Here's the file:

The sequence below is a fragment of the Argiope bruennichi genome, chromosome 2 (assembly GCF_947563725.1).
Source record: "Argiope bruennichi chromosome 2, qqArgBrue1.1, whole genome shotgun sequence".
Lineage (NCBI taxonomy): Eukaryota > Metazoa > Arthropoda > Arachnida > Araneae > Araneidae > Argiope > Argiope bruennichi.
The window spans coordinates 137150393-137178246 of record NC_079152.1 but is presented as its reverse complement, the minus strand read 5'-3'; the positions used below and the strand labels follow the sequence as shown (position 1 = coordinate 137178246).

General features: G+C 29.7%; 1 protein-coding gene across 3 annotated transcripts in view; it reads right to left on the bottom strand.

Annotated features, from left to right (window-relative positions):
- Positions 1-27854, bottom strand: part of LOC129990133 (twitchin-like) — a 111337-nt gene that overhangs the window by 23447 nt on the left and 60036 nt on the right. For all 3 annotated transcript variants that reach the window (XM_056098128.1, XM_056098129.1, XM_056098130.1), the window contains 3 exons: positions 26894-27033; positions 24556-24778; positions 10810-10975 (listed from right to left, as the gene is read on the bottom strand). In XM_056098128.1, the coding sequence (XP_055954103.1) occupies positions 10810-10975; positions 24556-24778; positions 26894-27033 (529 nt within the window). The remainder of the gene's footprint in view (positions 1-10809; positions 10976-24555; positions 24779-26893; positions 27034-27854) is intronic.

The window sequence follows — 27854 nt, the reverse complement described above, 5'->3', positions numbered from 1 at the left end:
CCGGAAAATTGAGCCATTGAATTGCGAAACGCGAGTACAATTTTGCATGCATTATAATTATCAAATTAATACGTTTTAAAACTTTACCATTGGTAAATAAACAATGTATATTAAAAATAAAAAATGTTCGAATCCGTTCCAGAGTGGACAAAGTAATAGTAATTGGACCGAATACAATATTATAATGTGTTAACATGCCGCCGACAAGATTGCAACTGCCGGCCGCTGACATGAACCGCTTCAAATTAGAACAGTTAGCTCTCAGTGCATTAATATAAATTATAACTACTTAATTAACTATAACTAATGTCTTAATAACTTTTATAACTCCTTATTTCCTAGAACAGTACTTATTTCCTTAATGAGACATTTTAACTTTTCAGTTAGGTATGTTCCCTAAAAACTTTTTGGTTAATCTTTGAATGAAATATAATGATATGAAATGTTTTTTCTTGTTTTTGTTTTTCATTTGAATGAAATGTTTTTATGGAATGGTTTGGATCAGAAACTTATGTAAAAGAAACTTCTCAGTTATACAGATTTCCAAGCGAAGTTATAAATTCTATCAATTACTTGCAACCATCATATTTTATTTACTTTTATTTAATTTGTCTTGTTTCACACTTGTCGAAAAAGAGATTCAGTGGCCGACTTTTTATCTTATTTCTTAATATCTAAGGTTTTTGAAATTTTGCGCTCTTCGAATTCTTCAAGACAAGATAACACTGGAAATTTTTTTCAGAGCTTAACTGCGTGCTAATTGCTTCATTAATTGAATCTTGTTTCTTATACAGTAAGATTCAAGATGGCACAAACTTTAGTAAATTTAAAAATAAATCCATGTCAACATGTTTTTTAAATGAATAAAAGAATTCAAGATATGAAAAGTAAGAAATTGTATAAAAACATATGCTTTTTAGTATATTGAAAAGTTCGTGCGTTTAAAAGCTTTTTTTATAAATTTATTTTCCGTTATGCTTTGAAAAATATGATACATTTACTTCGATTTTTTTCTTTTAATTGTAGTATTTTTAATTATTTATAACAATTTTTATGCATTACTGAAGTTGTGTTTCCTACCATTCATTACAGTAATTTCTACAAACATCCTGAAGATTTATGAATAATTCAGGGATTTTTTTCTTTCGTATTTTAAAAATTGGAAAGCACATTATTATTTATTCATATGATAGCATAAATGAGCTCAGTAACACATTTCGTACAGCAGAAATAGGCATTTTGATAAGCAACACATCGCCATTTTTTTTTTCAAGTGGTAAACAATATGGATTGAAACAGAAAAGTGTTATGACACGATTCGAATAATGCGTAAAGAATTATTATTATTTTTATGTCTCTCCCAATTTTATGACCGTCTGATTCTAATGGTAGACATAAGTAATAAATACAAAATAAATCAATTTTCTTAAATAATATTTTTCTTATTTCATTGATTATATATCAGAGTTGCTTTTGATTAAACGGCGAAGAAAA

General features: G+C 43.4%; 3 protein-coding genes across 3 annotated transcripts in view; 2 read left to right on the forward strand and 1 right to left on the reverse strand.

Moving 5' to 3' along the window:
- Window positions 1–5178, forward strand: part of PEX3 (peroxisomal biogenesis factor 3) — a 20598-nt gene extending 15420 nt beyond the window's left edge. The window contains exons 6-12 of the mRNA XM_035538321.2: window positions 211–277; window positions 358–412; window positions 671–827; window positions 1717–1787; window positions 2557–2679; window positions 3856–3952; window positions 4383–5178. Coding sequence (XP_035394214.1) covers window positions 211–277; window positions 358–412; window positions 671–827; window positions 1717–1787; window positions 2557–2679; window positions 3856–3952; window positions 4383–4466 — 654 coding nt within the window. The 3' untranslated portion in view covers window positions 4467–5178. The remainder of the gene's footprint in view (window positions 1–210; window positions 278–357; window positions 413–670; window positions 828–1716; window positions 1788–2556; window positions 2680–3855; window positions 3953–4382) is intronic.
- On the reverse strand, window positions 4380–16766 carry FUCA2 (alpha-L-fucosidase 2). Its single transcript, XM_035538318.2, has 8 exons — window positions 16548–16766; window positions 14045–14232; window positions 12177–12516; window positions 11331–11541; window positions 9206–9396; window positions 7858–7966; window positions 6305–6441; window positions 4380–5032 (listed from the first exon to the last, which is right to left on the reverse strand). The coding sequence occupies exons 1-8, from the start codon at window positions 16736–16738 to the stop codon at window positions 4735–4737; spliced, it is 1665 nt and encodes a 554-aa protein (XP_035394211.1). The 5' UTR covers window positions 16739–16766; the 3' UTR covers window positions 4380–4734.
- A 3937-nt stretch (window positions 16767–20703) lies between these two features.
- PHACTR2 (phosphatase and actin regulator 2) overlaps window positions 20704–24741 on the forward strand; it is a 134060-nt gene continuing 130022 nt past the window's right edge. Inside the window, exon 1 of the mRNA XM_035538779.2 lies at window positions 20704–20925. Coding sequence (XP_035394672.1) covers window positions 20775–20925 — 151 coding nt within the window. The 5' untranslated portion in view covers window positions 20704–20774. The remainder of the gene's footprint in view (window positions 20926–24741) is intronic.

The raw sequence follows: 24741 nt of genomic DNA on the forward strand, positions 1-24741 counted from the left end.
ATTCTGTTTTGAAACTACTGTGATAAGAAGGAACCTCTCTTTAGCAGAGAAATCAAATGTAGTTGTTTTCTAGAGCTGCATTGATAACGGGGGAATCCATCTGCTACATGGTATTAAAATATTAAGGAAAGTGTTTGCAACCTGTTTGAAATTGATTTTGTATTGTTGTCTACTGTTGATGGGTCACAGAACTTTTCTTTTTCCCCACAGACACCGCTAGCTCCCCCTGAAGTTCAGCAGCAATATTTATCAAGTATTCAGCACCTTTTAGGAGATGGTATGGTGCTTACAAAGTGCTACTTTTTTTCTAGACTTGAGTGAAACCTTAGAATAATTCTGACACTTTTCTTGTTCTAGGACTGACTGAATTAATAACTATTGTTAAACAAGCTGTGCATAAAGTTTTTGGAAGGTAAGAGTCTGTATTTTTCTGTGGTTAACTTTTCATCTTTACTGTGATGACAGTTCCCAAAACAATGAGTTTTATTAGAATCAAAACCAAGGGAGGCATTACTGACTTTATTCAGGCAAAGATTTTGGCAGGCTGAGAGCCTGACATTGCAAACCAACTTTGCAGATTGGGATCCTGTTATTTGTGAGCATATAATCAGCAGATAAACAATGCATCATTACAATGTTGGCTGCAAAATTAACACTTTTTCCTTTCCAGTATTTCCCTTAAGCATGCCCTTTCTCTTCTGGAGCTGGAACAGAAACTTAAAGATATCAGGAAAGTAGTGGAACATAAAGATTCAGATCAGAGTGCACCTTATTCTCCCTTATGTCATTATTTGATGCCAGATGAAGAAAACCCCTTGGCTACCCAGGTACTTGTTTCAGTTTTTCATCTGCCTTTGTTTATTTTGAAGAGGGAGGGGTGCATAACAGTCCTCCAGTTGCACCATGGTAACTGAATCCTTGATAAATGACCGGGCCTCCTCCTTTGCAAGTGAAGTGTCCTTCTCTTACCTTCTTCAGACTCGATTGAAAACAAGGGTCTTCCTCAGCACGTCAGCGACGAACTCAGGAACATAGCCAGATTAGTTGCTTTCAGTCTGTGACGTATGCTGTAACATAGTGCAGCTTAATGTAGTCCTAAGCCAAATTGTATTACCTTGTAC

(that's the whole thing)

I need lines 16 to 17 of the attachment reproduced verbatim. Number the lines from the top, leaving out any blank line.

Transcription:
The raw sequence follows: 24741 nt of genomic DNA on the forward strand, positions 1-24741 counted from the left end.
ATTCTGTTTTGAAACTACTGTGATAAGAAGGAACCTCTCTTTAGCAGAGAAATCAAATGTAGTTGTTTTCTAGAGCTGCATTGATAACGGGGGAATCCATCTGCTACATGGTATTAAAATATTAAGGAAAGTGTTTGCAACCTGTTTGAAATTGATTTTGTATTGTTGTCTACTGTTGATGGGTCACAGAACTTTTCTTTTTCCCCACAGACACCGCTAGCTCCCCCTGAAGTTCAGCAGCAATATTTATCAAGTATTCAGCACCTTTTAGGAGATGGTATGGTGCTTACAAAGTGCTACTTTTTTTCTAGACTTGAGTGAAACCTTAGAATAATTCTGACACTTTTCTTGTTCTAGGACTGACTGAATTAATAACTATTGTTAAACAAGCTGTGCATAAAGTTTTTGGAAGGTAAGAGTCTGTATTTTTCTGTGGTTAACTTTTCATCTTTACTGTGATGACAGTTCCCAAAACAATGAGTTTTATTAGAATCAAAACCAAGGGAGGCATTACTGACTTTATTCAGGCAAAGATTTTGGCAGGCTGAGAGCCTGACATTGCAAACCAACTTTGCAGATTGGGATCCTGTTATTTGTGAGCATATAATCAGCAGATAAACAATGCATCATTACAATGTTGGCTGCAAAATTAACACTTTTTCCTTTCCAGTATTTCCCTTAAGCATGCCCTTTCTCTTCTGGAGCTGGAACAGAAACTTAAAGATATCAGGAAAGTAGTGGAACATAAAGATTCAGATCAGAGTGCACCTTATTCTCCCTTATGTCATTATTTGATGCCAGATGAAGAAAACCCCTTGGCTACCCAGGTACTTGTTTCAGTTTTTCATCTGCCTTTGTTTATTTTGAAGAGGGAGGGGTGCATAACAGTCCTCCAGTTGCACCATGGTAACTGAATCCTTGATAAATGACCGGGCCTCCTCCTTTGCAAGTGAAGTGTCCTTCTCTTACCTTCTTCAGACTCGATTGAAAACAAGGGTCTTCCTCAGCACGTCAGCGACGAACTCAGGAACATAGCCAGATTAGTTGCTTTCAGTCTGTGACGTATGCTGTAACATAGTGCAGCTTAATGTAGTCCTAAGCCAAATTGTATTACCTTGTAC